A self-assembled hybrid phospholipid vesicular system containing various penetration enhancers - ethanol, Transcutol and propylenglycol - was prepared and characterized. The effects of the different alcohol or polyalcohols structure and their concentration on the features of the assembled vesicles were evaluated using a combination of different techniques, including cryo-transmission electron microscopy, laser light scattering, differential scanning calorimetry, small- and wide-angle X-ray scattering and rheological analysis. These techniques allow explaining the structural rearrangements of the bilayer assembly due to the alcohol or polyalcohol addition. X-ray scattering studies showed that such addition at the highest concentration (20%) allowed structure modification to oligolamellar vesicles and a bilayer transition to interdigitated phase. Rheological studies confirmed the importance of alcohol or polyalcohol in the structuring dispersions probably due to a partial tilting of phosphatidylcholine acyl chains forming interdigitated and interconnected bilayer vesicles.

Keywords: (Poly)alcohols, Cryo-TEM, DSC, Liposomes, Penetration Enhancer containing Vesicle (PEVs), Rheology, SAXS


Serra, T., Navarro, M., Planell, J. A., (2012). Fabrication and characterization of biodegradable composite scaffolds for tissue engineering Innovative Developments in Virtual and Physical Prototyping 5th International Conference on Advanced Research and Rapid Prototyping (ed. Margarida, T., Ferreira, D.), Taylor & Francis (Leiria, Portugal) VR@P, 67-72

In this study, polylactic acid (PLA) and polyethylene glycol (PEG) were combined with soluble CaP glass particles and processed by rapid prototyping to obtain fully biodegradable structures for Tissue Engineering applications. The obtained 3D biodegradable structures were characterized in terms of their architecture and mechanical properties. The scaffold morphology, internal micro-architecture and mechanical properties were evaluated using Scanning Electron Microscopy (SEM), micro-computed tomography (micro-CT) and mechanical testing, respectively. Well defined structures with pore size of 350-400μm (in the axial view), struts width of approximately 70-80μm, and a porosity ranging between 60-65% were obtained. The combination RP and PLA/PEG/CaP glass turned into promising fully degradable, mechanically stable, bioactive and biocompatible composite scaffolds for TE.

Keywords: Axial view, Biodegradable composites, Composite scaffolds, Glass particles, Mechanically stable, Micro architectures, Micro computed tomography (micro-CT), Poly lactic acid, Scaffold morphology, Tissue engineering applications, Well-defined structures, Bioactive glass, Mechanical properties, Mechanical testing, Polyethylene glycols, Polymer blends, Rapid prototyping, Scaffolds (biology), Scanning electron microscopy, Computerized tomography


Fernandez, Javier G., Mills, C. A., Samitier, J., (2009). Complex microstructured 3D surfaces using chitosan biopolymer Small 5, (5), 614-620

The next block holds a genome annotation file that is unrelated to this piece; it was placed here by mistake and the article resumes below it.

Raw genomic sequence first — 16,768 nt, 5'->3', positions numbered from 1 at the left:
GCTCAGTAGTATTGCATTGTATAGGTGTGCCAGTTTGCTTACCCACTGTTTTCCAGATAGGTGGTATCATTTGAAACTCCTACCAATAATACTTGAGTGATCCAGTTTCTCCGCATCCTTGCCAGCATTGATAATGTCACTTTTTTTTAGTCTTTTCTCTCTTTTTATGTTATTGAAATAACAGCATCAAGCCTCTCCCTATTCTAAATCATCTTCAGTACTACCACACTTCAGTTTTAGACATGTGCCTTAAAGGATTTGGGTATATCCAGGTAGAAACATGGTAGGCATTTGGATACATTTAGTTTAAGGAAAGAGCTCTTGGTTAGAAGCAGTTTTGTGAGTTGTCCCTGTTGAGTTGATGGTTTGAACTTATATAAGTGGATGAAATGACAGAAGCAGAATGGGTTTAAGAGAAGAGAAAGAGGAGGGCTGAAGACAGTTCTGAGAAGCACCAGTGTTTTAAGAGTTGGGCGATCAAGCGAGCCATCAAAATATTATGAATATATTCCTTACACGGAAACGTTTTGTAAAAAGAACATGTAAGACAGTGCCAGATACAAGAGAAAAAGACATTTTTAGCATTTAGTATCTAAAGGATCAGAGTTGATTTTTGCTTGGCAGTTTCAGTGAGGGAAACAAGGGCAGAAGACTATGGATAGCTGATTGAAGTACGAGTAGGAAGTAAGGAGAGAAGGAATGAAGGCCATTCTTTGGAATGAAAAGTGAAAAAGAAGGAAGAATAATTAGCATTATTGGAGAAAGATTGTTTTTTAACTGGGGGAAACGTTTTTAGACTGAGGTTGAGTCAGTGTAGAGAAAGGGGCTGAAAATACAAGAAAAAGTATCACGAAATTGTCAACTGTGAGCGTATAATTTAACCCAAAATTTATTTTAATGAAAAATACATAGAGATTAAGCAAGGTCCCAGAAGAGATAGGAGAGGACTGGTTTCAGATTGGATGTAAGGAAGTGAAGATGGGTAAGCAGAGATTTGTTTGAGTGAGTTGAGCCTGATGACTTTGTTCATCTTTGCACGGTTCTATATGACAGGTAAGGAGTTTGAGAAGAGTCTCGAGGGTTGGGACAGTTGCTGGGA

A technique for producing micrometer-scale structures over large, nonplanar chitosan surfaces is described. The technique makes use of the rheological characteristics (deformability) of the chitosan to create freestanding, three-dimensional scaffolds with controlled shapes, incorporating defined microtopography. The results of an investigation into the technical limits of molding different combinations of shapes and microtopographies are presented, highlighting the versatility of the technique when used irrespectively with inorganic or delicate organic moulds. The final, replicated scaffolds presented here are patterned with arrays of one-micrometer-tall microstructures over large areas. Structural integrity is characterized by the measurement of structural degradation. Human umbilical vein endothelial cells cultured on a tubular scaffold show that early cell growth is conditioned by the microtopography and indicate possible uses for the structures in biomedical applications. For those applications requiring improved chemical and mechanical resistance, the structures can be replicated in poly(dimethyl siloxane).

Keywords: Biocompatible Materials/ chemistry, Cell Adhesion, Cell Culture Techniques/ methods, Cell Proliferation, Cells, Cultured, Chitosan/ chemistry, Crystallization/methods, Endothelial Cells/ cytology/ physiology, Humans, Materials Testing, Nanostructures/ chemistry/ ultrastructure, Nanotechnology/methods, Particle Size, Surface Properties, Tissue Engineering/methods


Sunyer, R., Trepat, X., Fredberg, J. J., Farre, R., Navajas, D., (2009). The temperature dependence of cell mechanics measured by atomic force microscopy Physical Biology 6, (2), 25009

The cytoskeleton is a complex polymer network that regulates the structural stability of living cells. Although the cytoskeleton plays a key role in many important cell functions, the mechanisms that regulate its mechanical behaviour are poorly understood. Potential mechanisms include the entropic elasticity of cytoskeletal filaments, glassy-like inelastic rearrangements of cross-linking proteins and the activity of contractile molecular motors that sets the tensional stress (prestress) borne by the cytoskeleton filaments. The contribution of these mechanisms can be assessed by studying how cell mechanics depends on temperature. The aim of this work was to elucidate the effect of temperature on cell mechanics using atomic force microscopy. We measured the complex shear modulus (G*) of human alveolar epithelial cells over a wide frequency range (0.1-25.6 Hz) at different temperatures (13-37 degrees C). In addition, we probed cell prestress by mapping the contractile forces that cells exert on the substrate by means of traction microscopy. To assess the role of actomyosin contraction in the temperature-induced changes in G* and cell prestress, we inhibited the Rho kinase pathway of the myosin light chain phosphorylation with Y-27632. Our results show that with increasing temperature, cells become stiffer and more solid-like. Cell prestress also increases with temperature. Inhibiting actomyosin contraction attenuated the temperature dependence of G* and prestress. We conclude that the dependence of cell mechanics with temperature is dominated by the contractile activity of molecular motors.

Keywords: Membrane Stress Failure, Frog Skeletal-Muscle, Extracellular-Matrix, Glass-Transition, Energy Landscape, Actin-Filaments, Living Cell, Single, Traction, Cytoskeleton